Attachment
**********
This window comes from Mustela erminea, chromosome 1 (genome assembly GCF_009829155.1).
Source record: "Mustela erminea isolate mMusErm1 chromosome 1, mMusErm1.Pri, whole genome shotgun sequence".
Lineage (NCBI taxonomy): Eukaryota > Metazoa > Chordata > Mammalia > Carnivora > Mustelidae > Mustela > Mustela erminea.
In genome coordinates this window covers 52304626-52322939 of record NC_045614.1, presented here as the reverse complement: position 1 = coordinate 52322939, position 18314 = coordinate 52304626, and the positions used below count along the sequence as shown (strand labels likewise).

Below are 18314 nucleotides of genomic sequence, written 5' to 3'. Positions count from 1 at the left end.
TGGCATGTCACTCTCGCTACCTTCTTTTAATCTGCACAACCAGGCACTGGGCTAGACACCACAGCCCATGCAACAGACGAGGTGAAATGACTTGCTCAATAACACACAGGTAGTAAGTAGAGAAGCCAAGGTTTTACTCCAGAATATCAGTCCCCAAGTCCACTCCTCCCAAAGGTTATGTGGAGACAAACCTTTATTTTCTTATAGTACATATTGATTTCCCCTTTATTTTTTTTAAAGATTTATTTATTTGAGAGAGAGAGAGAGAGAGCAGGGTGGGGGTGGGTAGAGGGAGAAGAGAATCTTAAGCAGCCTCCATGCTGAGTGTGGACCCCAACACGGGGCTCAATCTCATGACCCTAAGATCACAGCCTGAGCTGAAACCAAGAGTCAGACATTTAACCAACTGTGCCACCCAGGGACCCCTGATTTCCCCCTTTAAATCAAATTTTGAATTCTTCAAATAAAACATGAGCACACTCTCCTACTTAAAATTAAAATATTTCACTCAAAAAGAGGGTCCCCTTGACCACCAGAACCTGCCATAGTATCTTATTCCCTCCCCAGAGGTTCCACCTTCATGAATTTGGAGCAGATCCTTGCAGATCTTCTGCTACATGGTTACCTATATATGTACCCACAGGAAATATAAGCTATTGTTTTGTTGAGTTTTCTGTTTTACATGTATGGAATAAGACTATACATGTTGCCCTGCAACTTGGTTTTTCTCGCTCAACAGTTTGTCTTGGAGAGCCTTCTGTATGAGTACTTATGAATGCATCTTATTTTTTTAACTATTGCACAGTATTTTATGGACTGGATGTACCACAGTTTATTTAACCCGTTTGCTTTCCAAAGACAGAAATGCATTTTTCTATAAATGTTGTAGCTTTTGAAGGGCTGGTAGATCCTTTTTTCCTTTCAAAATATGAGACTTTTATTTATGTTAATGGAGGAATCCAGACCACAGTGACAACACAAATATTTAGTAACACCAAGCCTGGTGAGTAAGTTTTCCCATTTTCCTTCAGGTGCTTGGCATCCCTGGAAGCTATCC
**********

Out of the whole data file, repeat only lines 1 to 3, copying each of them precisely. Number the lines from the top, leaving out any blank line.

This window comes from Mustela erminea, chromosome 1 (genome assembly GCF_009829155.1).
Source record: "Mustela erminea isolate mMusErm1 chromosome 1, mMusErm1.Pri, whole genome shotgun sequence".
Lineage (NCBI taxonomy): Eukaryota > Metazoa > Chordata > Mammalia > Carnivora > Mustelidae > Mustela > Mustela erminea.